Sunday, January 17, 2021

Exposure to high testosterone levels in the womb led girls to exhibit more male gender-typed behavior and to show increased interest in boys as playmates

Prenatal androgen exposure and children's gender-typed behavior and toy and playmate preferences. Debra Spencer et al. Hormones and Behavior, Volume 127, January 2021, 104889. https://doi.org/10.1016/j.yhbeh.2020.104889

Highlights

• Prenatal androgen exposure linked to gender-typed play behavior in girls with CAH.

• Girls with CAH showed increased preference for boys as playmates.

• Children without CAH showed large sex differences in gender-typed play behavior.

• Amniotic fluid testosterone did not relate to gender-typed play behavior.

• Amniotic fluid testosterone may not be a reliable measure of prenatal androgen.

Abstract: We report findings from two studies investigating possible relations of prenatal androgen exposure to a broad measure of children's gender-typed behavior, as well as specifically to children's toy and playmate preferences. Study 1 investigated these outcomes for 43 girls and 38 boys, aged 4 to 11 years, with congenital adrenal hyperplasia (CAH, a genetic condition causing increased adrenal androgen production beginning prenatally) compared to similarly-aged, unaffected relatives (41 girls, 31 boys). The predicted sex differences were found for all of the outcome measures. Furthermore, girls with CAH showed increased male-typical and decreased female-typical behavior and toy and playmate preferences compared to unaffected girls. Study 2 investigated the relationship of amniotic fluid testosterone to gender-typed behavior and toy and playmate preferences in typically developing children (48 girls, 44 boys) aged 3 to 5 years. Although the predicted sex differences were found for all of the outcome measures, amniotic fluid testosterone was not a significant correlate, in the predicted direction, of any outcome measure for either sex. The results of study 1 provide additional support for an influence of prenatal androgen exposure on children's gender-typed behavior, including toy and playmate preferences. The results of study 2 do not, but amniotic fluid testosterone may be an insufficiently sensitive measure of early androgen exposure. A more sensitive and reliable measure of prenatal androgen exposure may be needed to consistently detect relations to later gender typed behavior in non-clinical populations.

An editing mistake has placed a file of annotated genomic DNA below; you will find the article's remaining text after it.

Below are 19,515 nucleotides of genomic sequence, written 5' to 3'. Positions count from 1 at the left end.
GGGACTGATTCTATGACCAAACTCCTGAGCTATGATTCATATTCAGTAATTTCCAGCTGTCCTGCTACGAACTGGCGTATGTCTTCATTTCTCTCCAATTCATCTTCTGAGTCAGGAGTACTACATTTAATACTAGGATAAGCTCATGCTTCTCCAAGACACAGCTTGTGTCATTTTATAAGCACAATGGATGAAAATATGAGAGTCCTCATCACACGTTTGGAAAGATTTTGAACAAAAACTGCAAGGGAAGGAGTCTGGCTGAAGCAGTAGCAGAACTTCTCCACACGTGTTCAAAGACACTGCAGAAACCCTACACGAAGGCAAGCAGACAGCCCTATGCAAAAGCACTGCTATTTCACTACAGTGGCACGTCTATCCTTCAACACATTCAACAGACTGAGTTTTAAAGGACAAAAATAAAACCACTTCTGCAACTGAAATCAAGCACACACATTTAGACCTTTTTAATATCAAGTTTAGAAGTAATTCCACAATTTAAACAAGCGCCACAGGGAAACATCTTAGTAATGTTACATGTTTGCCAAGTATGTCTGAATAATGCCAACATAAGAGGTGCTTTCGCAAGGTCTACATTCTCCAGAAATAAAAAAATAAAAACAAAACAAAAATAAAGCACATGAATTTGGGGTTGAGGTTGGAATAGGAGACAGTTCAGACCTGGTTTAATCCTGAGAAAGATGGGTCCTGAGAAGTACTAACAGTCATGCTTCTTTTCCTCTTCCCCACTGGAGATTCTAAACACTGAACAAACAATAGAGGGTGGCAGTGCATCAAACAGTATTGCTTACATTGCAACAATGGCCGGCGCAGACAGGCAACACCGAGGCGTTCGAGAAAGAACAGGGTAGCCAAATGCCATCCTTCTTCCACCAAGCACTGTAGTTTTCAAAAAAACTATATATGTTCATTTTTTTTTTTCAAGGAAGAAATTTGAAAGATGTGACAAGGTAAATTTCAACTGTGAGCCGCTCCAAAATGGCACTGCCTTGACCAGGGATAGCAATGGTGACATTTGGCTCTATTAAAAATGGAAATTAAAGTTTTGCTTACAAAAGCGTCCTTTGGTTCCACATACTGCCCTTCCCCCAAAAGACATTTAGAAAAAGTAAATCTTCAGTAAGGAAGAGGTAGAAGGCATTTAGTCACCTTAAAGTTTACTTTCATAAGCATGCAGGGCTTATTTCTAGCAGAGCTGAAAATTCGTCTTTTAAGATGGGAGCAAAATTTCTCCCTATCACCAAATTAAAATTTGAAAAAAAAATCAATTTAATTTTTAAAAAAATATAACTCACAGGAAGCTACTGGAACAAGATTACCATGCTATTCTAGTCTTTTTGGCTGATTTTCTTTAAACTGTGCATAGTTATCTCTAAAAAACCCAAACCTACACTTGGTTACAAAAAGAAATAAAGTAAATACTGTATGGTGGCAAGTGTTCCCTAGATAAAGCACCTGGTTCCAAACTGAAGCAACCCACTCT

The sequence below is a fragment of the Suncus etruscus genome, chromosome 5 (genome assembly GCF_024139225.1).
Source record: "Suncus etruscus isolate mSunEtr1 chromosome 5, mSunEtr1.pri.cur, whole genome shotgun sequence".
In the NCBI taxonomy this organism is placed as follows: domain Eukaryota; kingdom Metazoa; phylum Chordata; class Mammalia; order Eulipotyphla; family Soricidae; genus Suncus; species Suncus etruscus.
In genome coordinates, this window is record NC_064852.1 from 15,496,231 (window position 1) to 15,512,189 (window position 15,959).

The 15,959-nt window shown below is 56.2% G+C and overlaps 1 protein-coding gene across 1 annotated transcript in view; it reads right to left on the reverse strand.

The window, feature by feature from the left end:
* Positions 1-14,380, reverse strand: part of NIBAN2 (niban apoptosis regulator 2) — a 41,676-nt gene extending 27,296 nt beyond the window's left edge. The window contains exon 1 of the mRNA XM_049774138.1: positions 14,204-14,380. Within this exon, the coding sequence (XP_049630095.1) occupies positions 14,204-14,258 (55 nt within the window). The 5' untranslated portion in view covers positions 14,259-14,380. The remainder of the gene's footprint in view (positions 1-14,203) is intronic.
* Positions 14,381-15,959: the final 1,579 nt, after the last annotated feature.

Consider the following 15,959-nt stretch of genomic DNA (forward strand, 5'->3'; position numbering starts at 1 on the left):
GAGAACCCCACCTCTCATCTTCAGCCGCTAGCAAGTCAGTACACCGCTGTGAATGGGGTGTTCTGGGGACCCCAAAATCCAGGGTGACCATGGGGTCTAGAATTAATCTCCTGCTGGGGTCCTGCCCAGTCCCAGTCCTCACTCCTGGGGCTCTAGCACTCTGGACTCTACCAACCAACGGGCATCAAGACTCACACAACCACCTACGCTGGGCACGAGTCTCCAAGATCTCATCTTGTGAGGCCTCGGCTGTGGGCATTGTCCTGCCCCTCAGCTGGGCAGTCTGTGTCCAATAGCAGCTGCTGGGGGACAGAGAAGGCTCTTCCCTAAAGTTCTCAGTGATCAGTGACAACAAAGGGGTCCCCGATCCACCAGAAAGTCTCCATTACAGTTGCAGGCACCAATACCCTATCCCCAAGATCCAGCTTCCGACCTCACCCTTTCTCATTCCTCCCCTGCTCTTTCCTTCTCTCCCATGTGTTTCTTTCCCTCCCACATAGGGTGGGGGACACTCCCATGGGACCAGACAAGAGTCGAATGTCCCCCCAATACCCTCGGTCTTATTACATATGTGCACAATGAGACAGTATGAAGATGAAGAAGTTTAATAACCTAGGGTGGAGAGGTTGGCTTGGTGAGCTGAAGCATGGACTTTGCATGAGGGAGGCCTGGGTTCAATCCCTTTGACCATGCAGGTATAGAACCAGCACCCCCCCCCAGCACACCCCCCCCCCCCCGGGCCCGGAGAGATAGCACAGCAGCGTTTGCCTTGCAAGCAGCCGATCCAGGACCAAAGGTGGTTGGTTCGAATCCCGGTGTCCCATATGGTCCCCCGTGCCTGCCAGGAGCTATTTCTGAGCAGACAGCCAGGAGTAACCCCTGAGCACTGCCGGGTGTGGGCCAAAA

Keywords: Congenital adrenal hyperplasiaAmniotic fluid testosteronePrenatal testosterone exposureAndrogenSex differencesGender-typed play behaviorToy preferencesPlaymate preferences


Placebo makeup: Women in the simulation phase considered themselves more feminine, healthier, and with higher self-esteem than without makeup

Valentova, Jaroslava V., Anthonieta L. Mafra, Nat├ília Machado, and Marco Antonio C. Varella. 2021. “Makeup and Its Application Simulation Affect Women’s Self-perceptions.” PsyArXiv. January 17. doi:10.31234/osf.io/nuvk5

Abstract: Appearance modification is ancient, universal, and influences other- and self-perceptions. The role of expectation of appearance modification has never been investigated. We analyzed self-assessments of women without makeup and after having makeup professionally applied at four increasing levels. In the simulation phase, women were treated with colorless cosmetics. Fifty Brazilian women (Mage = 24.26) rated themselves on attractiveness, health, self-esteem, femininity, satisfaction with appearance, age, dominance, confidence, and competence in all experimental conditions. Women in the simulation phase considered themselves more feminine, healthier, and with higher self-esteem than without makeup. In the real makeup phases, these ratings were higher than in simulation phase. Appearance satisfaction and attractiveness did not differ between simulation and the real makeup phases, both being higher than without makeup. Confidence increased only in real makeup phases, and there was no effect on competence. Thus, real appearance modification and/or an expectation thereof can differently affect specific domains of self-evaluation.